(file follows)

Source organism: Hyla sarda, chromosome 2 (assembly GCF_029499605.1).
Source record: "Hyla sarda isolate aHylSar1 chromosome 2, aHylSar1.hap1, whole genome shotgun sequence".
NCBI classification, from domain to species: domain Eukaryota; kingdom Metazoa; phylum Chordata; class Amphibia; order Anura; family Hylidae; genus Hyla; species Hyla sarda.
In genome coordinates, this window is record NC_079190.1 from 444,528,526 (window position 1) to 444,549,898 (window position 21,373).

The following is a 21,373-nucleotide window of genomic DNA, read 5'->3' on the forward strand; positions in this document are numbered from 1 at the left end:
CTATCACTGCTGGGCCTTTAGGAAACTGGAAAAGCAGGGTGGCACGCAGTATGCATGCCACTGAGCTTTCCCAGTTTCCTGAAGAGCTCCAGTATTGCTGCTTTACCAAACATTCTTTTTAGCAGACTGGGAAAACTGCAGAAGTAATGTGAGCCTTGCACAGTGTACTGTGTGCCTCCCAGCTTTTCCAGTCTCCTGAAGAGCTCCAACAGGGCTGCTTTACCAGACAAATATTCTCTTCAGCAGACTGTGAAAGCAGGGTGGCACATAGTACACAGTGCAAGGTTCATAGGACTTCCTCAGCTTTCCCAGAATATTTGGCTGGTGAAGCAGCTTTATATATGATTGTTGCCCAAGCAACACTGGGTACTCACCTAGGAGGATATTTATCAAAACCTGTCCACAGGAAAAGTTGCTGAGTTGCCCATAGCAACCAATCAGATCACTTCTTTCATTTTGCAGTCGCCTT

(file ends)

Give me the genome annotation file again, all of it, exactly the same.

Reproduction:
Source organism: Hyla sarda, chromosome 2 (assembly GCF_029499605.1).
Source record: "Hyla sarda isolate aHylSar1 chromosome 2, aHylSar1.hap1, whole genome shotgun sequence".
NCBI classification, from domain to species: domain Eukaryota; kingdom Metazoa; phylum Chordata; class Amphibia; order Anura; family Hylidae; genus Hyla; species Hyla sarda.
In genome coordinates, this window is record NC_079190.1 from 444,528,526 (window position 1) to 444,549,898 (window position 21,373).

The following is a 21,373-nucleotide window of genomic DNA, read 5'->3' on the forward strand; positions in this document are numbered from 1 at the left end:
CTATCACTGCTGGGCCTTTAGGAAACTGGAAAAGCAGGGTGGCACGCAGTATGCATGCCACTGAGCTTTCCCAGTTTCCTGAAGAGCTCCAGTATTGCTGCTTTACCAAACATTCTTTTTAGCAGACTGGGAAAACTGCAGAAGTAATGTGAGCCTTGCACAGTGTACTGTGTGCCTCCCAGCTTTTCCAGTCTCCTGAAGAGCTCCAACAGGGCTGCTTTACCAGACAAATATTCTCTTCAGCAGACTGTGAAAGCAGGGTGGCACATAGTACACAGTGCAAGGTTCATAGGACTTCCTCAGCTTTCCCAGAATATTTGGCTGGTGAAGCAGCTTTATATATGATTGTTGCCCAAGCAACACTGGGTACTCACCTAGGAGGATATTTATCAAAACCTGTCCACAGGAAAAGTTGCTGAGTTGCCCATAGCAACCAATCAGATCACTTCTTTCATTTTGCAGTCGCCTT